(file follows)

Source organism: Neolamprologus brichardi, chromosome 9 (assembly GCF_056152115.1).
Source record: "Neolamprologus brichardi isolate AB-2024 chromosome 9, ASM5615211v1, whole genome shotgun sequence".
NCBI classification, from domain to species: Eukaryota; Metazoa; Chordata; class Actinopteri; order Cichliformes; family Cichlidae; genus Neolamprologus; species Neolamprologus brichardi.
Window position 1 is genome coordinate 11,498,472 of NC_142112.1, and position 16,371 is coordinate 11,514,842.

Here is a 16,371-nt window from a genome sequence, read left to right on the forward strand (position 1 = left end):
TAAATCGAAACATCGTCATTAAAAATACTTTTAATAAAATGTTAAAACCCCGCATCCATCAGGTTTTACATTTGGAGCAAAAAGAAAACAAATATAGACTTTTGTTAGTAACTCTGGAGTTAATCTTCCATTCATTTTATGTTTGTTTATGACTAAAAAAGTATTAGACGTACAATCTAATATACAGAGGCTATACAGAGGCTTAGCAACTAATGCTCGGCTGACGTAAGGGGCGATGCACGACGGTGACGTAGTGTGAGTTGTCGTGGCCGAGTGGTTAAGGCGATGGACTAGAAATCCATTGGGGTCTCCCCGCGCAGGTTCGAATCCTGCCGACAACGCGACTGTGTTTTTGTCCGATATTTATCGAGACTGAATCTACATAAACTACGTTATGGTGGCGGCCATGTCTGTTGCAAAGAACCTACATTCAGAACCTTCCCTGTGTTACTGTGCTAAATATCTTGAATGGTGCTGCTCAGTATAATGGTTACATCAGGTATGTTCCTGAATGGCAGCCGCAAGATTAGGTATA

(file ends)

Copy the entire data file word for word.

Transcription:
Source organism: Neolamprologus brichardi, chromosome 9 (assembly GCF_056152115.1).
Source record: "Neolamprologus brichardi isolate AB-2024 chromosome 9, ASM5615211v1, whole genome shotgun sequence".
NCBI classification, from domain to species: Eukaryota; Metazoa; Chordata; class Actinopteri; order Cichliformes; family Cichlidae; genus Neolamprologus; species Neolamprologus brichardi.
Window position 1 is genome coordinate 11,498,472 of NC_142112.1, and position 16,371 is coordinate 11,514,842.

Here is a 16,371-nt window from a genome sequence, read left to right on the forward strand (position 1 = left end):
TAAATCGAAACATCGTCATTAAAAATACTTTTAATAAAATGTTAAAACCCCGCATCCATCAGGTTTTACATTTGGAGCAAAAAGAAAACAAATATAGACTTTTGTTAGTAACTCTGGAGTTAATCTTCCATTCATTTTATGTTTGTTTATGACTAAAAAAGTATTAGACGTACAATCTAATATACAGAGGCTATACAGAGGCTTAGCAACTAATGCTCGGCTGACGTAAGGGGCGATGCACGACGGTGACGTAGTGTGAGTTGTCGTGGCCGAGTGGTTAAGGCGATGGACTAGAAATCCATTGGGGTCTCCCCGCGCAGGTTCGAATCCTGCCGACAACGCGACTGTGTTTTTGTCCGATATTTATCGAGACTGAATCTACATAAACTACGTTATGGTGGCGGCCATGTCTGTTGCAAAGAACCTACATTCAGAACCTTCCCTGTGTTACTGTGCTAAATATCTTGAATGGTGCTGCTCAGTATAATGGTTACATCAGGTATGTTCCTGAATGGCAGCCGCAAGATTAGGTATA